Did you know? There are a number of ways to reduce the amount of tax you owe, and keep more money in your pocket at tax time. The Canada Revenue Agency (CRA) can help you learn more about the various credits and deductions you may be entitled to and that can save you money when you file your Income Tax and Benefit Return.
1. Any income you earn in a registered retirement savings plan (RRSP) is usually exempt from tax as long as the funds remain in the plan. RRSPs, you save for your retirement and get a break at tax time too.
2. As long as you stay within your contribution room limit, you will not pay tax on any income you earn from investments in your tax-free savings account.
3. Does someone in your family regularly take the bus, train, subway, or ferry to work? You may be able to get a non-refundable tax credit for the cost of the transit passes by claiming the public transit amount.
4. Have you retired and now receive a pension? You can split up to 50% of eligible pension income with your spouse or common-law partner to reduce the overall taxes you pay. See pension income splitting for more information.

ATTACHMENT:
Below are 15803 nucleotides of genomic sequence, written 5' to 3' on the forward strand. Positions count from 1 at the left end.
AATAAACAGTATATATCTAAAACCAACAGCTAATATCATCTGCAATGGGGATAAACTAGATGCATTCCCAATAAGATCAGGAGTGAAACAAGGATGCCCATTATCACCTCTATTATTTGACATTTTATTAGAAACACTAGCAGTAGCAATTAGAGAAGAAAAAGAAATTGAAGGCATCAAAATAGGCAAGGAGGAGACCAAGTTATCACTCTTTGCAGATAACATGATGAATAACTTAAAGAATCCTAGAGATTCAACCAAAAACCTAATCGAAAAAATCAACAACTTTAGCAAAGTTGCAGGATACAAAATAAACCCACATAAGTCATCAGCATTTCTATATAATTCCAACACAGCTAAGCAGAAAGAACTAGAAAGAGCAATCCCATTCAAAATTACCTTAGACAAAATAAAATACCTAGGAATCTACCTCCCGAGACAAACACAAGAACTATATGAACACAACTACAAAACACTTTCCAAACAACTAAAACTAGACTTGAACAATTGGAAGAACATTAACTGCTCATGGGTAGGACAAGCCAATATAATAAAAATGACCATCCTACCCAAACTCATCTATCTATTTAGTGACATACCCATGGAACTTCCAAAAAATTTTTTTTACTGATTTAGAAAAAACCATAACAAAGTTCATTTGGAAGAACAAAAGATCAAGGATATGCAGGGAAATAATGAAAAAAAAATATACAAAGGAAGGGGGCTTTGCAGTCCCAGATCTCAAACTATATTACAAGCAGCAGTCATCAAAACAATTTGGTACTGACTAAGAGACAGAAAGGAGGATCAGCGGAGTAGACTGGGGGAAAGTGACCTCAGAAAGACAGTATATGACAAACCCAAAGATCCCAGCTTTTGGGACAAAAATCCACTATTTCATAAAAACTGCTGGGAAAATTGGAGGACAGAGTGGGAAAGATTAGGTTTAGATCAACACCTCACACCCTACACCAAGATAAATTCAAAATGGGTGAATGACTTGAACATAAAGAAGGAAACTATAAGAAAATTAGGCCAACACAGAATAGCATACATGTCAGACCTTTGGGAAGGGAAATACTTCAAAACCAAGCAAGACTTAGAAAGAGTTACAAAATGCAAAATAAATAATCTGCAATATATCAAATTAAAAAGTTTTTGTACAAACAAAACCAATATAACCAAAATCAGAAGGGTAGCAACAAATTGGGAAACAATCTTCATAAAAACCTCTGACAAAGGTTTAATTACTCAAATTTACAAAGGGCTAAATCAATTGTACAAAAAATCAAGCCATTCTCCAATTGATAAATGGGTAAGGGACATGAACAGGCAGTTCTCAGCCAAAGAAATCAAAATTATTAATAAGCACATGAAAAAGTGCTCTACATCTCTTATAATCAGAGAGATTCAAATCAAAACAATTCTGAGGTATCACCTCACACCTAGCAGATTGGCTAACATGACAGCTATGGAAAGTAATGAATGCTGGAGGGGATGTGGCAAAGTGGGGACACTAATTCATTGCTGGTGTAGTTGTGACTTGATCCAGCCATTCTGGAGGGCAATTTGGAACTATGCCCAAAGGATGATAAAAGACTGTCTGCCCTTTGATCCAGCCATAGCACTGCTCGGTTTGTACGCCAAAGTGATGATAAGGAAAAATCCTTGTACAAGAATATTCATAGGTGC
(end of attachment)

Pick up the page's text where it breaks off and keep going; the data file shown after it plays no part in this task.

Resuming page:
5. Do you work in the trades? Tradespeople can deduct part of the cost of eligible tools purchased throughout the year.
6. Did you buy your first home in 2012? Check out the home buyers’ amount to see if you qualify.
7. Are you a single parent receiving the Universal Child Care Benefit (UCCB)? The Government of Canada released new UCCB measures in the 2010 Budget that may apply to you.
8. NEW FAMILY TAX CUT
Under Canada’s tax system, federal personal income tax rates increase with the level of taxable income of the individual. As a result, a couple in which one individual has a higher taxable income than the other often pays more federal income tax than a couple where both individuals have equal taxable income.
The October 30, 2014 announcement included a proposal to introduce the Family Tax Cut, a new non-refundable tax credit of up to $2,000 for eligible couples with minor children based on the net reduction of federal tax that would be realized if up to $50,000 of an individual’s taxable income was transferred to the individual’s eligible spouse or common-law partner. This would take advantage of a spouse’s lower income tax bracket.
FOR PEOPLE WHO ARE SELF-EMPLOYED:
8. Did you purchase a computer for your business after January 27, 2009, and before February 2011? If so, you may be eligible for a 100% computer capital cost allowance.
9. Did your business employ an apprentice? A salary paid to an employee registered in a prescribed trade in the first two years of his or her apprenticeship contract qualifies for a non-refundable tax credit for the employer.
10. Did your business (which is not a primarily child care services business) create licensed child care spaces for the children of your employees? If so, you may be eligible for the investment tax credit for child care spaces for each new child care space you created.